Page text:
When my oldest daughter was four, she befriended a little Japanese girl in pre-school and the two of them grew to be the best of friends. I was always amazed at how stoic Misho was, and her mother explained that it was part of their culture. One hot July day the kids were playing with the hose in the backyard to cool off and one of the more mischievous boys squirted Misho in the face, full-blast. I couldn't get to her fast enough to rescue her, but she didn't react other than to blink. My daughter would either have screamed her head off or clocked the boy over the head. Misho simply took it without saying a word.
As I watch the images coming from Japan, I can't but think of how that stoicism must be serving the nation now in the face of such destruction and uncertainty. It's certainly refreshing to see a society whose inhabitants do not compound a tragedy by stealing and looting. I simply cannot fathom the conditions and the magnitude of the loss. I have to leave it in God's Hands. It's hard to believe things could get worse.
This weekend at the silent retreat, the priest did something not normally done. He left the doors to the tabernacle where the Monstrance sat open on both sides, both into the public chapel and into the nuns' chapel. I, for one, was secretly delighted because this meant that every time the nuns gathered in their chapel to pray, we could hear them. Around 11 am I heard their angelic voices chanting and I felt like I was being wracked into two pieces, the pain was so great. It's hard for me to visit monasteries without thinking about what might have been. Suddenly, it struck me that it's not the lifestyle that I long for, it's the freedom to center one's entire life on Christ and to be so near Him in the Blessed Sacrament at all times.
It occurred to me that what I have mistaken as a kind of missed vocation is really just a very natural longing for Heaven. To me, the closest place to Heaven on earth is that Carmelite Monastery, although the Extraordinary Form of the Mass at my church fills that longing as well. It also occurred to me that as much as I long for Him, He also longs for me, as He does for all of us. What a great privilege to be able to sit in His Company all day Saturday.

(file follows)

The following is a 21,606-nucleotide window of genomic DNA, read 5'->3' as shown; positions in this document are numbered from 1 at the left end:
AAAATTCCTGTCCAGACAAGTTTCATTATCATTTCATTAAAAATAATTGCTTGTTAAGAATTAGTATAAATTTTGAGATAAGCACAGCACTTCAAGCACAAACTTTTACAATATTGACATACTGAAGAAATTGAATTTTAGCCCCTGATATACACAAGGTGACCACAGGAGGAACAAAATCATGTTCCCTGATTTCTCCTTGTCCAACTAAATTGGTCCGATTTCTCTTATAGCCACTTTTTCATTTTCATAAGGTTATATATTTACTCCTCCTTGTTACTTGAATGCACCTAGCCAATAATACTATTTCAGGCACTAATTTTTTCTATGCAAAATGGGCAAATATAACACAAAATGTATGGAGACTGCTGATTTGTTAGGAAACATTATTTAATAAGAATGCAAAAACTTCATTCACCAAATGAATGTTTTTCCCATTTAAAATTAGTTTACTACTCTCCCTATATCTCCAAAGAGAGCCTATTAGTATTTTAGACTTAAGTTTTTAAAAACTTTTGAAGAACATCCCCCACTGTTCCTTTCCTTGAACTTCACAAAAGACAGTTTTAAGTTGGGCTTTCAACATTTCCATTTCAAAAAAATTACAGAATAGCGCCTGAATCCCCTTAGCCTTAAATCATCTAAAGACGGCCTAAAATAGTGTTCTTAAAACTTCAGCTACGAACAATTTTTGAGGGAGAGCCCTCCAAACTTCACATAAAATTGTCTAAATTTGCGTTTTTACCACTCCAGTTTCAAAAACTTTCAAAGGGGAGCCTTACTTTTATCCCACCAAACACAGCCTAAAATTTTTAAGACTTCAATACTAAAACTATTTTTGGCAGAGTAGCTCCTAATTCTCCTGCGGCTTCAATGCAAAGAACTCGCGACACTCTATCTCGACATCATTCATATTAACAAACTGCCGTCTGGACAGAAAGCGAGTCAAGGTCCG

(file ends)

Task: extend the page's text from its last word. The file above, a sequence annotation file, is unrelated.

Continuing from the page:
As I have shared here before, my youngest was diagnosed with Marfan's Syndrome when she was just 2. Before her diagnosis, we had to see many specialists, and as you might imagine, the uncertainty was the worst part. Many times I prayed to God that He would not take her from me, but that if He did, it was His right, since she was only on loan to me to begin with. After she was diagnosed and I realized she had something she could live with, I didn't think so much about God taking her from me.
Last week, she had a little episode that reminded me that she's still on loan to me, and I wondered what I would do without her. My husband is a lukewarm Catholic. I certainly haven't given up on him, but it's not the same as those families where both spouses are equally committed to the faith. My son has the attention span of a gnat. His first question whenever he's invited to church outside of Sunday Mass is "How long will it be?" The oldest is in her own world, which sometimes includes God but most of the time does not. Rebecca is the only one with whom I can share the faith. From an early age, she loved going to church. When my mother would mind her a few days a week, her request was always the same. "Grandmom, take me to church." She loves the Easter Vigil and Forty Hours Devotion as much as I do. She loves the Traditional Latin Mass and never hesitates to come to the novena or Stations of the Cross with me. What would I do without that? What would I do without her?
I'm hoping never to find out. The life expectancy for someone with Marfan's is longer than it used to be and hopefully, because she was diagnosed so young, she will live a very long time. I do love God that much that if He asked her of me, I wouldn't hesitate to present her to Him. But I pray that He will ask for her in a different way, one in which she would remain here on earth to serve Him. May His Will be done!
At work, my Brown Scapular has captured a lot of attention. Most of my staff is Catholic, as evidenced by the number who got ashes in the chapel last week and who talk to me about going to Mass, etc. One particularly difficult personality has taken an unexpected liking to me, and I found it it's because she's a devout Catholic and heard I go to daily Mass before work. She confided in someone else that she would like to have a Scapular like mine. Then several other people chimed in that they, too, would love to have one. So that's what I bought in the Avila Bookstore. The one pictured here is identical to the one I wear. The staff at my old job always asked me to cook for them or bring them treats from the Italian Market. I think it's a pretty good sign that my new staff hasn't asked for anything except the Scapular. I was all too happy to oblige.